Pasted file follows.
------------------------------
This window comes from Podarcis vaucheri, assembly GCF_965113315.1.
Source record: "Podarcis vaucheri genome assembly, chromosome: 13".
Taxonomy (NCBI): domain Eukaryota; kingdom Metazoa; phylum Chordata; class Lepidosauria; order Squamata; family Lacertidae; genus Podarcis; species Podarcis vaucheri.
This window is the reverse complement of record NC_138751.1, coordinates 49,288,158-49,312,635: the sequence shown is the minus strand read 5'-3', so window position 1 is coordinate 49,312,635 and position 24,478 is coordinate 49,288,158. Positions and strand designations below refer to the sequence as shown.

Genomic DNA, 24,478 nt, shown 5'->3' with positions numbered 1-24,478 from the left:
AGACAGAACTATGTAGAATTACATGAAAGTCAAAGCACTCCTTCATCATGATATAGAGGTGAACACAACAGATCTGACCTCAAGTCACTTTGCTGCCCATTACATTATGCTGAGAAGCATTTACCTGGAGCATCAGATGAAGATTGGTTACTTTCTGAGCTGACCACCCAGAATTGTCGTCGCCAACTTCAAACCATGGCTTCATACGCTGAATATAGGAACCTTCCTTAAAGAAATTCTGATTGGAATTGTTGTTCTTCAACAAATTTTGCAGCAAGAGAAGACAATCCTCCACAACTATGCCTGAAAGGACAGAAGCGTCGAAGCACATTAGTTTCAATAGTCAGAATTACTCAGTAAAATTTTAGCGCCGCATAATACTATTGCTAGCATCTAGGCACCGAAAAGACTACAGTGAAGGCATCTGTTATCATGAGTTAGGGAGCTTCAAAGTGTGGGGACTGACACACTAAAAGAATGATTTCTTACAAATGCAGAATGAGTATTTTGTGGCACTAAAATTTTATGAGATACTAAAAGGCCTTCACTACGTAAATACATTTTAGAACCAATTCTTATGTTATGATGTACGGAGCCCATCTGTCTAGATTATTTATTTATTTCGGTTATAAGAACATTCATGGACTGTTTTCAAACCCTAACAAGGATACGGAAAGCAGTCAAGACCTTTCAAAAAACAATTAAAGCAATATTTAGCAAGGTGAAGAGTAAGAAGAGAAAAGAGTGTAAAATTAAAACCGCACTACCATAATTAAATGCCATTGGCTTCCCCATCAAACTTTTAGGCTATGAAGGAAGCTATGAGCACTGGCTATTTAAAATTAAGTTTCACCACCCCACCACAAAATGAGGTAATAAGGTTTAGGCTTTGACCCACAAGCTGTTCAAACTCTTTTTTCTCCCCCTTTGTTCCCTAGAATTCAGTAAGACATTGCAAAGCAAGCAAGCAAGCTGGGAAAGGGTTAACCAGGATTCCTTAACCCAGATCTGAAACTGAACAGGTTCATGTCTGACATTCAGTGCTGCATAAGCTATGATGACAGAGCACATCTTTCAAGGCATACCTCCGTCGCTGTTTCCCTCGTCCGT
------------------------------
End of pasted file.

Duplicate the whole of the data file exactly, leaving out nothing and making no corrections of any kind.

This window comes from Podarcis vaucheri, assembly GCF_965113315.1.
Source record: "Podarcis vaucheri genome assembly, chromosome: 13".
Taxonomy (NCBI): domain Eukaryota; kingdom Metazoa; phylum Chordata; class Lepidosauria; order Squamata; family Lacertidae; genus Podarcis; species Podarcis vaucheri.
This window is the reverse complement of record NC_138751.1, coordinates 49,288,158-49,312,635: the sequence shown is the minus strand read 5'-3', so window position 1 is coordinate 49,312,635 and position 24,478 is coordinate 49,288,158. Positions and strand designations below refer to the sequence as shown.

Genomic DNA, 24,478 nt, shown 5'->3' with positions numbered 1-24,478 from the left:
AGACAGAACTATGTAGAATTACATGAAAGTCAAAGCACTCCTTCATCATGATATAGAGGTGAACACAACAGATCTGACCTCAAGTCACTTTGCTGCCCATTACATTATGCTGAGAAGCATTTACCTGGAGCATCAGATGAAGATTGGTTACTTTCTGAGCTGACCACCCAGAATTGTCGTCGCCAACTTCAAACCATGGCTTCATACGCTGAATATAGGAACCTTCCTTAAAGAAATTCTGATTGGAATTGTTGTTCTTCAACAAATTTTGCAGCAAGAGAAGACAATCCTCCACAACTATGCCTGAAAGGACAGAAGCGTCGAAGCACATTAGTTTCAATAGTCAGAATTACTCAGTAAAATTTTAGCGCCGCATAATACTATTGCTAGCATCTAGGCACCGAAAAGACTACAGTGAAGGCATCTGTTATCATGAGTTAGGGAGCTTCAAAGTGTGGGGACTGACACACTAAAAGAATGATTTCTTACAAATGCAGAATGAGTATTTTGTGGCACTAAAATTTTATGAGATACTAAAAGGCCTTCACTACGTAAATACATTTTAGAACCAATTCTTATGTTATGATGTACGGAGCCCATCTGTCTAGATTATTTATTTATTTCGGTTATAAGAACATTCATGGACTGTTTTCAAACCCTAACAAGGATACGGAAAGCAGTCAAGACCTTTCAAAAAACAATTAAAGCAATATTTAGCAAGGTGAAGAGTAAGAAGAGAAAAGAGTGTAAAATTAAAACCGCACTACCATAATTAAATGCCATTGGCTTCCCCATCAAACTTTTAGGCTATGAAGGAAGCTATGAGCACTGGCTATTTAAAATTAAGTTTCACCACCCCACCACAAAATGAGGTAATAAGGTTTAGGCTTTGACCCACAAGCTGTTCAAACTCTTTTTTCTCCCCCTTTGTTCCCTAGAATTCAGTAAGACATTGCAAAGCAAGCAAGCAAGCTGGGAAAGGGTTAACCAGGATTCCTTAACCCAGATCTGAAACTGAACAGGTTCATGTCTGACATTCAGTGCTGCATAAGCTATGATGACAGAGCACATCTTTCAAGGCATACCTCCGTCGCTGTTTCCCTCGTCCGT